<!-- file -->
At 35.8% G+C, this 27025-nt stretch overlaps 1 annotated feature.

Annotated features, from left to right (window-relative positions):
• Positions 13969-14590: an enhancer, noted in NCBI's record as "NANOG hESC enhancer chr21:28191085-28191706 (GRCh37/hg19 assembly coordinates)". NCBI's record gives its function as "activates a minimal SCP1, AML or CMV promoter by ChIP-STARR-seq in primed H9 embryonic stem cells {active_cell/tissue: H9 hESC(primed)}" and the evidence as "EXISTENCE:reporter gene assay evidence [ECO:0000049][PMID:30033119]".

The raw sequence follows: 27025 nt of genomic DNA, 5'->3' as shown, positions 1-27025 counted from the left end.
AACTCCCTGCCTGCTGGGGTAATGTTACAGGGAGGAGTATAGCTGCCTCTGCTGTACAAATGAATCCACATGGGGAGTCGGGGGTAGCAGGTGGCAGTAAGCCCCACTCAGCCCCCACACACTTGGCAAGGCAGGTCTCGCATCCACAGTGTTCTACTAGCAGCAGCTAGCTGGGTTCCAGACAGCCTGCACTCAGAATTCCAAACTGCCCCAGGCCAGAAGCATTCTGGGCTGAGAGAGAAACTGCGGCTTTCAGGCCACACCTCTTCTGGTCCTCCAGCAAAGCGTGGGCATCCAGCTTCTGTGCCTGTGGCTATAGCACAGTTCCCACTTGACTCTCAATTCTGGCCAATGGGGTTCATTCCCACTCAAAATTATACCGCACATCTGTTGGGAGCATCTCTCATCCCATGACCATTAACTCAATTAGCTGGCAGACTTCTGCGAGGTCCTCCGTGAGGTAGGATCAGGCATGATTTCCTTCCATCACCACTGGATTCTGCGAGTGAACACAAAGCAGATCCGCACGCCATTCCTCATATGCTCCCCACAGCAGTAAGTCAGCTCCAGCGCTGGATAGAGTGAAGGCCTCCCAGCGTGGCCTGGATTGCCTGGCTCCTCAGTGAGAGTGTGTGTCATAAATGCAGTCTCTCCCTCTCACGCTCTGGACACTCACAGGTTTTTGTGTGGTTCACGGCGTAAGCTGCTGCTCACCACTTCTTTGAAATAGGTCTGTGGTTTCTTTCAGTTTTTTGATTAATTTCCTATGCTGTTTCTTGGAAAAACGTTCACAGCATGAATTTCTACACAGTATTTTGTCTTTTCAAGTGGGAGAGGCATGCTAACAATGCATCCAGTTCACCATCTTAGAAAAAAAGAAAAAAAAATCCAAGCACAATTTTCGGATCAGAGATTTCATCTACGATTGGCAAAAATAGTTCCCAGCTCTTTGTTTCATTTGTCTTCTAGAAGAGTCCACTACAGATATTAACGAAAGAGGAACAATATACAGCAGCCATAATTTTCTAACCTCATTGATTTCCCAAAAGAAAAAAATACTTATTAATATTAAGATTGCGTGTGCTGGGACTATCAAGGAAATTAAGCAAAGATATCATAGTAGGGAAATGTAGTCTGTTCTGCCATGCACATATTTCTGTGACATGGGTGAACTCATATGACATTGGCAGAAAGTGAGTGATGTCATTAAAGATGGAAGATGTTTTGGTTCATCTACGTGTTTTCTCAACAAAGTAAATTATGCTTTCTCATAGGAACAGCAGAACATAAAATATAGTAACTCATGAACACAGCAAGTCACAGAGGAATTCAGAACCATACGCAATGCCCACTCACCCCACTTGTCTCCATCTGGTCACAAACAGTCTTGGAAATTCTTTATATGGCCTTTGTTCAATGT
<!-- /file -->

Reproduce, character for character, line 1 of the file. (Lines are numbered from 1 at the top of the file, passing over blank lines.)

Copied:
At 35.8% G+C, this 27025-nt stretch overlaps 1 annotated feature.